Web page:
World Sailing has today officially kick-started the campaign for sailing to be reinstated at the Paralympic Games in Los Angeles (USA) in 2028.
The governing body has outlined a set of strategic priorities to support the growth of the sport by 2023:
- Increase worldwide participation to 45 nations on 6 continents.
- Increase youth participation (below the age of 30) to 20% of total athletes.
- Grow the number of female participants to 30% and, ultimately, to achieve gender parity.
Focusing on diversity, inclusion, affordability, development, and increasing the number of open and Para sailing events are all part of World Sailing’s framework to build on the success of Para sailing.
“We know that other major sports looking for reinstatement are already drawing up their bid plans,” commented David Graham, CEO of World Sailing. “We know that IPC President, Andrew Parsons, has already publicly declared that the IPC will be looking at potential ‘new sports’ following the successful introduction of new, youth-focused sports at Tokyo 2020. We are on track to achieve our strategic priorities by 2023 and we are taking nothing for granted.”
The growth of Para sailing today is increasing at an unprecedented pace:
“Over the past five years, the number of nations with Para sailors participating in international Para sailing competitions has increased by 30%,” said Graham. “Our international Para sailing athletes are some of the most accomplished sailors in the world who are inspiring the next generation.” At the recent Hansa World Championships (2-9 October) 181 Para sailors representing 23 nations from across six continents took part.
The Trust has renewed its focus on Access to Sailing by promoting diversity across the sailing community, making sailing more accessible for all, and increasing participation across the sport. By adapting sailing for all and developing successful Para sailing programmes can support inclusion and opportunities for people with additional needs across society is critical. The exclusion of sailing from the Paralympic Games provides even more urgency for support to enhance and widen opportunities to participate in Para sailing.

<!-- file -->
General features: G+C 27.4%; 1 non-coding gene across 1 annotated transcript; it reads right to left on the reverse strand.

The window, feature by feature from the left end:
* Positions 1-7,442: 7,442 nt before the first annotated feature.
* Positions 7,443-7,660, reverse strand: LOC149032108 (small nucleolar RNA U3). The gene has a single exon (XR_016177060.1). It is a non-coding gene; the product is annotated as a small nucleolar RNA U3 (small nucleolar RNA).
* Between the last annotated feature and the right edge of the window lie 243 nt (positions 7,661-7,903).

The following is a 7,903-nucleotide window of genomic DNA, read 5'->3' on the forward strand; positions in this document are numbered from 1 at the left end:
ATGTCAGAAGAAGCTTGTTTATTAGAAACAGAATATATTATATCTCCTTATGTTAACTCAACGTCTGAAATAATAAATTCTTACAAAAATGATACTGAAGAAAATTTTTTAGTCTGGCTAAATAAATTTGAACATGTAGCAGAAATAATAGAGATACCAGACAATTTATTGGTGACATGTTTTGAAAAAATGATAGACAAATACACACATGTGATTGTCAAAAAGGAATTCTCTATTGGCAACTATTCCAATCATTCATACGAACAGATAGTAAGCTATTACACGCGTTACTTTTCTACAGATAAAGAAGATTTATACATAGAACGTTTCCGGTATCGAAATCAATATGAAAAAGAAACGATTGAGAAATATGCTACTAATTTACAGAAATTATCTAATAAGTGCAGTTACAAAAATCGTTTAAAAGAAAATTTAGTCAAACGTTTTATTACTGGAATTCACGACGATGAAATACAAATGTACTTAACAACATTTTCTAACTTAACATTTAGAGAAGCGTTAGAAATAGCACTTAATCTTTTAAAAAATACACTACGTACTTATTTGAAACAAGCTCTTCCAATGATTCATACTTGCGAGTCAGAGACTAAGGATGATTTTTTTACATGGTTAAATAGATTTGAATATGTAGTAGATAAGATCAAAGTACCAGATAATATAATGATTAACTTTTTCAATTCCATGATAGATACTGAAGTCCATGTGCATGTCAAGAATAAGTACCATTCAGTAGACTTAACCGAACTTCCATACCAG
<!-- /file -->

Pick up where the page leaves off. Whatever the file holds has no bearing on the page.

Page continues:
Dee Caffari , Chair of the World Sailing Trust, comments: “The Trust is delighted to support this bid. Para sailing athletes are fiercely competitive and highly skilled sailors, often racing amongst their able-bodied peers. The Paralympic platform shines a light on their skills and inspires future generations, demonstrating to the world the freedom and enjoyment the sport of sailing can give to everyone.”
Recognising and embracing disabilities outside the Paralympic sphere is not only important to growth and participation worldwide but also inclusion into mainstream sailing. “World Sailing and our global sailing community does not make the distinction between athletes who are able-bodied and those who are not – we all compete together, with the same rules. What really matters is personal skill,” commented Spanish Para sailor Gabriel Barroso de María. “Sailing’s inclusiveness really stands out as a powerful lesson for our entire society: equality is possible on the water, and should be everywhere else.”
“In a landscape of Para sports that feel more and more exclusive to me, and many others, with quadriplegia and minimal finger dexterity sailing is different – I can start any race and be competitive.”
The International Paralympic Committee (IPC) has yet to confirm the bid process for LA28, however World Sailing is proactively launching its campaign to galvanise support and build on the growth of Para sailing.
The 2028 Summer Paralympic Games, known as LA28, will be the first held in the United States since 1996 when Para sailing made its debut at the Atlanta 1996 Paralympic Games as a demonstration sport. Para sailing was a successful Paralympic sport for five consecutive Games from Sydney 2000 to Rio 2016.
In 2015, it was announced that Para sailing was being dropped from Tokyo 2020, along with seven-a-side football, in favor of badminton and taekwondo. A total of 22 sports were contested at the Paralympics in Tokyo and the LAGames currently plans to keep that number the same for 2028.
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